Engaging the private health sector in the COVID-19 response
Updated: Jan 25, 2021
CLIENT: WORLD HEALTH ORGANIZATION
To help each other learn, Impact for Health is producing examples of how countries engage the private sector in their COVID-19 response.
The World Health Organization (WHO) called on countries to test, test, test as screening and diagnosis is considered crucial to slowing the COVID-19 pandemic. In low and middle-income countries (LMICs), the private health sector engagement offers strained health systems a strategy to increase testing coverage and reduce bottlenecks. As a first step, governments need to build common objectives, a strategy and a plan that includes the private sector. This plan should address space, staff, stuff, system, and supply-side financing.
The private sector can offer physical space for testing, such as private laboratories, or virtual spaces such as telehealth call centers; in South Africa, a consortium of private sector groups established a call-in center to help screen and refer patients through telehealth. Private health staff should be informed about COVID-19 testing protocols and disseminate this information within their facilities. Supply gaps can be addressed through a pooled procurement mechanism to purchase supplies for all providers participating in COVID-19 response. Governments should review the requirements necessary to integrate the private sector in response systems. Finally, systems also need to consider supply-side financing and contracting mechanisms to reimburse the private sector; in India, testing in private laboratories is promoted with payment covered under ABPM-JAY (national insurance).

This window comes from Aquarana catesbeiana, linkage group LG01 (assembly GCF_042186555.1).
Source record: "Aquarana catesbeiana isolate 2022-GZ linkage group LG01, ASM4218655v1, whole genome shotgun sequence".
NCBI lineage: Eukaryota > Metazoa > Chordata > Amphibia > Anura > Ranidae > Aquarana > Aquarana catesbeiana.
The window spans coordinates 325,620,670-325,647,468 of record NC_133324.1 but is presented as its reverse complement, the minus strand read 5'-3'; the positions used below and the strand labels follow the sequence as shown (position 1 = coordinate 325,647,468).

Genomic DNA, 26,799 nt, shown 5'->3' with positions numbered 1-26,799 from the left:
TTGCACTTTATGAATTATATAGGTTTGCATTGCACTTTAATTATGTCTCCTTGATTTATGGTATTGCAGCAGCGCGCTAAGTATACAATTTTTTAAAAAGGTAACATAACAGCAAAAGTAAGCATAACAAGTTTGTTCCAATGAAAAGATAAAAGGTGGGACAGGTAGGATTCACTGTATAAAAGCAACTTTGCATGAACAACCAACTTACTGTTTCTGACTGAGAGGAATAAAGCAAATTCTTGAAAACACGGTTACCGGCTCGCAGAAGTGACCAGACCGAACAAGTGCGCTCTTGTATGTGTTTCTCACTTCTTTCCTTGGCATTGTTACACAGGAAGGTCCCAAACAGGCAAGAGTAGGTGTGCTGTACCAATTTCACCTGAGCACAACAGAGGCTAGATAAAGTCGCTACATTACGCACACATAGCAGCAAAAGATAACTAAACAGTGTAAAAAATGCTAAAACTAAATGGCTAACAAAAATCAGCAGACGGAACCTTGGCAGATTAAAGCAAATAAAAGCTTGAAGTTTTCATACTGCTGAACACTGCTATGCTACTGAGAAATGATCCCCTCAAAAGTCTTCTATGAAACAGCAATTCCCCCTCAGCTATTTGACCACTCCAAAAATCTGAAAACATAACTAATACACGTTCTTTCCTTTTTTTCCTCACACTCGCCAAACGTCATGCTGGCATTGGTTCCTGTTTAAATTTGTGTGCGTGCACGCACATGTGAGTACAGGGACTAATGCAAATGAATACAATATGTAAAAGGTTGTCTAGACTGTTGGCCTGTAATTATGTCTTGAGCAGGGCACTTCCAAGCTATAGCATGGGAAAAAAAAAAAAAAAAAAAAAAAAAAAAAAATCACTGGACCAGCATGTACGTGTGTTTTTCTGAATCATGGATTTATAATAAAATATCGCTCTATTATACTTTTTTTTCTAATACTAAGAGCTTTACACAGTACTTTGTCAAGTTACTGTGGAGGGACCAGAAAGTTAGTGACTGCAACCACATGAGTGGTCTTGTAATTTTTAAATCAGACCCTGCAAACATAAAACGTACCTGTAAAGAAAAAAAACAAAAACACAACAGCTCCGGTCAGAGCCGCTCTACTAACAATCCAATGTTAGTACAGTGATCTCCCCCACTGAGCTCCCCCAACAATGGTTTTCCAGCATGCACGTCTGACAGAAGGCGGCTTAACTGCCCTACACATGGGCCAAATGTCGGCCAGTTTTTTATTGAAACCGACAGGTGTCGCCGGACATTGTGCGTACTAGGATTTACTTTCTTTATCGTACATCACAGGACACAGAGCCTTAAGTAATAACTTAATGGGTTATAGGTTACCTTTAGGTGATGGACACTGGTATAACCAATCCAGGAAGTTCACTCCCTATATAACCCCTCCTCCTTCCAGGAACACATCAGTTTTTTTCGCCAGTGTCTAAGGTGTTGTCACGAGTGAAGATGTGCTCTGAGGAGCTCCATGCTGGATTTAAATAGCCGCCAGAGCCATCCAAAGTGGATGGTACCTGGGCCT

This discussion note provides practical advice and illustrates in-country examples of private sector engagement as part of a whole-of-society approach to COVID-19 testing.
Rwanda’s innovative and efficient response to COVID-19 has been deemed successful in suppressing the transmission of the virus. Their experience in leveraging the private sector, effectively engaging them as key players in the response, provides us with valuable lessons learned. Recognizing their importance, the government included representatives of the private sector from the beginning which ensured that the flow of essential information between the government and community was not disrupted. Private practitioners were involved in spreading public awareness, increasing hospital capacity, and enforcing proper hygiene. The private pharmaceutical sector mobilized resources (hand sanitizer, face masks, and gloves) and private banks have donated money and supplies to the national task force.
Innovative technologies developed by private entities also played a large role in the success of Rwanda’s COVID-19 response. Robots deployed in COVID-19 facilities monitored patient vital signs, drones delivered medical supplies and PPE to remote health centers, apps helped with self-diagnosis, and mobile technology facilitated contact tracing. Rwanda has demonstrated the benefits that engagement of the private sector can have on health system strengthening, during COVID-19 and beyond.
The battle against COVID-19 presents unprecedented challenges to case management. In low and middle-income countries (LMICs), private health service providers can play an essential role in a whole-of-society approach to the pandemic, including treatment. The private sector can increase treatment of severe COVID-19 cases, reduce disruption to other essential health services, and increase compliance with public health initiatives to limit or control transmission. In order to achieve these goals, the plan should address space, staff, stuff, system, and supply-side financing.